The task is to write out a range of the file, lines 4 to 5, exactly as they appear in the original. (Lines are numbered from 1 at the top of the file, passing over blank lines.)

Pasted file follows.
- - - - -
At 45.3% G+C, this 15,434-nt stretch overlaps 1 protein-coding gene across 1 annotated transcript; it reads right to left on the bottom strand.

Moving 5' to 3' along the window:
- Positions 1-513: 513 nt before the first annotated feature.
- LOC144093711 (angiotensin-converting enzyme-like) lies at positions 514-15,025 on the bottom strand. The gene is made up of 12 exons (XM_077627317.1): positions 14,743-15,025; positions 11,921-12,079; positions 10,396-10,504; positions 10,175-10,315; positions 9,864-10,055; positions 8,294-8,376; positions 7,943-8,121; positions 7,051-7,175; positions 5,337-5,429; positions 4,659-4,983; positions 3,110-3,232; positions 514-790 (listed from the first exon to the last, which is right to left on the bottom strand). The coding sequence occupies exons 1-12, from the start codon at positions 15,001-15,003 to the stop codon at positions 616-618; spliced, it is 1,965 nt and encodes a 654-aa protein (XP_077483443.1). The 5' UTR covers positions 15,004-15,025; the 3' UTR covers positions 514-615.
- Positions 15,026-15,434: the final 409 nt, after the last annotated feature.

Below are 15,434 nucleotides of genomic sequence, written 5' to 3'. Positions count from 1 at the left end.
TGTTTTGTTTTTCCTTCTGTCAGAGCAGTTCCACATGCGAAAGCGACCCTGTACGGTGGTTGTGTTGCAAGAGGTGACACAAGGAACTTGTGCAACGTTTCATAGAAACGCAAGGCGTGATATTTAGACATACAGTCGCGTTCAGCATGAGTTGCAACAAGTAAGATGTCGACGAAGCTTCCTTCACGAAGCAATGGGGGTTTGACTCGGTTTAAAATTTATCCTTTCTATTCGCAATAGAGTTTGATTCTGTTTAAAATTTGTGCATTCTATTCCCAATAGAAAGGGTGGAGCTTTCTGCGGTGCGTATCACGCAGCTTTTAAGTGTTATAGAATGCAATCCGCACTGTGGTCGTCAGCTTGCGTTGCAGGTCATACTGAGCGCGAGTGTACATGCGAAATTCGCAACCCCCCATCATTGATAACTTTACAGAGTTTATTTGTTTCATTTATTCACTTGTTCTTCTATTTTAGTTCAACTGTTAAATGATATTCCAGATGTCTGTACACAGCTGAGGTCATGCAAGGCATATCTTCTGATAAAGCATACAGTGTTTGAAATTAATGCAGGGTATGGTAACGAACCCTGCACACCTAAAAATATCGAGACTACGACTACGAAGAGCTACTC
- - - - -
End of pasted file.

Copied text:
- LOC144093711 (angiotensin-converting enzyme-like) lies at positions 514-15,025 on the bottom strand. The gene is made up of 12 exons (XM_077627317.1): positions 14,743-15,025; positions 11,921-12,079; positions 10,396-10,504; positions 10,175-10,315; positions 9,864-10,055; positions 8,294-8,376; positions 7,943-8,121; positions 7,051-7,175; positions 5,337-5,429; positions 4,659-4,983; positions 3,110-3,232; positions 514-790 (listed from the first exon to the last, which is right to left on the bottom strand). The coding sequence occupies exons 1-12, from the start codon at positions 15,001-15,003 to the stop codon at positions 616-618; spliced, it is 1,965 nt and encodes a 654-aa protein (XP_077483443.1). The 5' UTR covers positions 15,004-15,025; the 3' UTR covers positions 514-615.
- Positions 15,026-15,434: the final 409 nt, after the last annotated feature.